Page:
Each aviary contained bushes (a pile of dead boughs) and nest boxes to provide perch and roost sites (see [43], [44] for more detail on housing). Birds were provided ad libitum with high-quality food (protein content ranging between 50–80% [44]), sand and drinking water supplemented with vitamins. To suppress isosporan infection that emerges spontaneously in captive populations, we administered an anticoccidial drug (toltrazuril) to the drinking water [1 mL Baycox 2.5% (Bayer HealthCare, Germany) in 1 L water] for three-day periods on three occasions evenly distributed throughout the experiment. One sparrow from the control photoperiod group (see below) died on 20th August 2008 due to unknown reasons; therefore its data was omitted. Note, however, that the survival rates of wild and other aviary populations are seldom higher [45]. The remaining 49 sparrows were released at their site of capture on 25th November 2008. Some of them were recaptured several months later during the course of other studies conducted on the same population.

Experimental procedure and data collection

On the day the birds were captured and transferred to the aviaries, the local natural photoperiod was 15L:9D. We started the experimental photoperiod treatment on 28th July 2008 ( = day 1), after 3 days of acclimatization. In one aviary we simulated the natural-like light regime which is characteristic at the latitude of the population by decreasing the daylength in average by 3 min each day (control photoperiod, hereafter ‘CP’ group). In the other aviary we experimentally accelerated the seasonal decrease in photoperiod by decreasing the daylength by 8 min each day (experimental photoperiod, hereafter ‘EP’ group). The photoperiod in this aviary was decreased until it reached 9L:15D (on day 46) and was then held constantly at this level until the end of experiment (day 110). The speed of photoperiod change in EP group, the light intensity and the type of lighting is similar to Serra et al. [28].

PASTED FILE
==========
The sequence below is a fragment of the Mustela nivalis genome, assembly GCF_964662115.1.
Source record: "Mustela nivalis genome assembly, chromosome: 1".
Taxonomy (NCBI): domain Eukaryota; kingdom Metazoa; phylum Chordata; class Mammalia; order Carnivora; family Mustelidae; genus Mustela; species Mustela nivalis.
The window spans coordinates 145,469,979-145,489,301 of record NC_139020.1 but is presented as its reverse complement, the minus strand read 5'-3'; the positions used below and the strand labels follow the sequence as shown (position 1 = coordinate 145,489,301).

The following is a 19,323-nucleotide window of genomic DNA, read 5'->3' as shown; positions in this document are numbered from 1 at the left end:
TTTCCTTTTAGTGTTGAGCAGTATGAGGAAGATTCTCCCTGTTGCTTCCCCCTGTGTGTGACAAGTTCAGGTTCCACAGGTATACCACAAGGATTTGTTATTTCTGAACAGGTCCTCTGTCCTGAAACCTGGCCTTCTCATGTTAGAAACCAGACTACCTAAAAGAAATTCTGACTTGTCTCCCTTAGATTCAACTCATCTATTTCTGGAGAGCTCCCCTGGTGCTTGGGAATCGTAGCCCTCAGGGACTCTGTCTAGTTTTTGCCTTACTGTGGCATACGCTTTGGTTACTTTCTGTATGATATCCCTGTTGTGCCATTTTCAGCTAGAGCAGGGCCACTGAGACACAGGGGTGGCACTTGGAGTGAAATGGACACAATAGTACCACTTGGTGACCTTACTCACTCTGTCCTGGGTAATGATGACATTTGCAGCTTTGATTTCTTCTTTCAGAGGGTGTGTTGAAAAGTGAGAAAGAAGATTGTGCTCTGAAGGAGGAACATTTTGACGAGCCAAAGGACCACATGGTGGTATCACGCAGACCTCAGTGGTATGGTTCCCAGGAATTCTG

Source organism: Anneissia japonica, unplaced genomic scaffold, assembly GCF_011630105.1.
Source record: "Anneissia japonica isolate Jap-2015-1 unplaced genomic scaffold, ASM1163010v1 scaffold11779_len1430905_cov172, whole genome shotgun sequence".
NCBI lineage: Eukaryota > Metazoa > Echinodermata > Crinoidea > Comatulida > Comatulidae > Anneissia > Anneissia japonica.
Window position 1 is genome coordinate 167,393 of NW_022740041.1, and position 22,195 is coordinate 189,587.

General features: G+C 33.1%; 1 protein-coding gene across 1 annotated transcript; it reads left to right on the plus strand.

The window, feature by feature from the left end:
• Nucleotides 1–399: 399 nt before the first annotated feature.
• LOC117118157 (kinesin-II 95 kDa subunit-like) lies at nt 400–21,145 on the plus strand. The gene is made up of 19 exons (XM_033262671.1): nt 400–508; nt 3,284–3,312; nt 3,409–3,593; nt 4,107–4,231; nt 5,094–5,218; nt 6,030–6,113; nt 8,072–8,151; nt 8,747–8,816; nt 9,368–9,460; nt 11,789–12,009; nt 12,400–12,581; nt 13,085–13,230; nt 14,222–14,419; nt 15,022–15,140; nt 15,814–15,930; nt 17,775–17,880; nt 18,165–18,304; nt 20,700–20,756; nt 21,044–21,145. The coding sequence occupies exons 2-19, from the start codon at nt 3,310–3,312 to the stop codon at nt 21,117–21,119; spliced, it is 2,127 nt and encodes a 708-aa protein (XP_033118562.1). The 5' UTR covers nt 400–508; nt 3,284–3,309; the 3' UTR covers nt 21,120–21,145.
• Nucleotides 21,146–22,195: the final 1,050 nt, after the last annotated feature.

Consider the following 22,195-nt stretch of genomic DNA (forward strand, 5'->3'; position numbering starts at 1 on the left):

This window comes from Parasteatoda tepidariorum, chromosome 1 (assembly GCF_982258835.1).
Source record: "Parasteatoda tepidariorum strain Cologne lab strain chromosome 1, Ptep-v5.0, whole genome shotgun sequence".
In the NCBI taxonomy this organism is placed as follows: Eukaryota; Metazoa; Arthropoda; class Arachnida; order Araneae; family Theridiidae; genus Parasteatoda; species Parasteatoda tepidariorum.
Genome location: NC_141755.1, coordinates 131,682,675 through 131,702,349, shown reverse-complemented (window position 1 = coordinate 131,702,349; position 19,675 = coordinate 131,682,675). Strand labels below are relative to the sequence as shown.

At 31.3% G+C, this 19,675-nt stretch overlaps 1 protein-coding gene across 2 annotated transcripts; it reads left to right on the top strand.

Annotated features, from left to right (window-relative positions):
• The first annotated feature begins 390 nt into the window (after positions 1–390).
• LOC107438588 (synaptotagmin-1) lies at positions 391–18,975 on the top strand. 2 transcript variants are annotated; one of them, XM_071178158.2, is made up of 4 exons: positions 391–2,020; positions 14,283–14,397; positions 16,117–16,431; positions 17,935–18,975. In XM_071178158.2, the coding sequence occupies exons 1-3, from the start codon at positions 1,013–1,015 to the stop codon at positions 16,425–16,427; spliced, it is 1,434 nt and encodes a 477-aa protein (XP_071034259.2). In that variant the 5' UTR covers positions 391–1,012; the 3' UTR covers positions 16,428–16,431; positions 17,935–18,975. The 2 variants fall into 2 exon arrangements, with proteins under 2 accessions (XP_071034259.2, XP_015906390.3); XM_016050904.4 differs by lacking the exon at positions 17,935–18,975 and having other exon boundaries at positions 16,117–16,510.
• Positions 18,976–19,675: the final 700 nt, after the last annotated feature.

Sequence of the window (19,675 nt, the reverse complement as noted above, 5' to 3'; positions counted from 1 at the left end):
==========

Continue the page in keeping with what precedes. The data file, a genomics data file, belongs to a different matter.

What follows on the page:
We measured wing length (to the nearest 0.5 mm), tarsus length (to the nearest 0.01 mm) and body mass (to the nearest 0.1 g) at capture and release, and mass and molt status (see below) on every 10th day of the 110-day-long experimentation (i.e. 11 measurement sessions). We scored the molt status of each primary feather of both wings following Newton [46]: ‘0’ = old, worn primaries, ‘1’ = dropped primaries, ‘2’, ‘3’ and ‘4’ = one-quarter-, half- and three-quarter-regrown primaries, respectively, and ‘5’ = fully regrown, new primaries. Note that sparrows have 9 primaries, as the 10th (i.e. outermost) is vestigial. Molting index was derived by summing the scores of individual feathers and averaged the scores of the two wings. This score ranges between 0 (all primaries old, molt not started) and 45 (all primaries replaced, molt finished). The molt was considered to have started when the innermost primary was dropped (molt index >0), and to have ended when all primaries had been replaced (molt index = 45). Molt duration refers to the number of days elapsed between the onset and termination of molt. The molt status of the badge and left wing-bar was also recorded as follows: badge, ‘0’ = no molt, ‘1’ = 1–30%, ‘2’ = 31–60%, ‘3’ = 61–99% of feathers growing, respectively, and ‘4’ = all feathers replaced (see [28]); wing-bar, ‘0’ = no molt, ‘1’ = few (1–3), ‘2’ = many (>3) coverts missing, respectively, and ‘3’ = all coverts exchanged.

Measurement of plumage ornaments

We measured ornament size and brightness from photographs taken before and after molt. We used a Nikon D80 digital camera to photograph each male's badge, holding the head perpendicular to the body, and left wing-bar, with the wing stretched out flat. Photographs were taken in a darkroom using standard lighting conditions with no flash, constant distance from subject and camera settings, and against a metric background (a grid of 1 mm2 squares) and black and white standards. Ornament areas were measured in the ImageJ software [47] using ‘set scale’ (with the metric background as template) and ‘freehand selection tool’ by tracing the outline of the ornament. Ornament brightness was measured in the Scion Image software [48] using ‘density slice’ and ‘wand tool’ [33]. We then calculated the relative brightness expressed as a percentage where either the black or the white standard was the 100%, thus the higher values mean ‘blacker’ badge and ‘whiter’ wing-bar. The brightness of these ornaments can be appropriately estimated from photographs since neither has a reflectance peak in the UV-range [49] and there is a strong positive correlation between spectral reflectance values obtained using a spectroradiometer and achromatic brightness measured from photographs [33]. Photographs of 15 randomly chosen sparrows were measured again several months later; repeatability between measures was highly significant for all four ornament variables (all Ri>0.81, all F>10.17, all P<0.0001).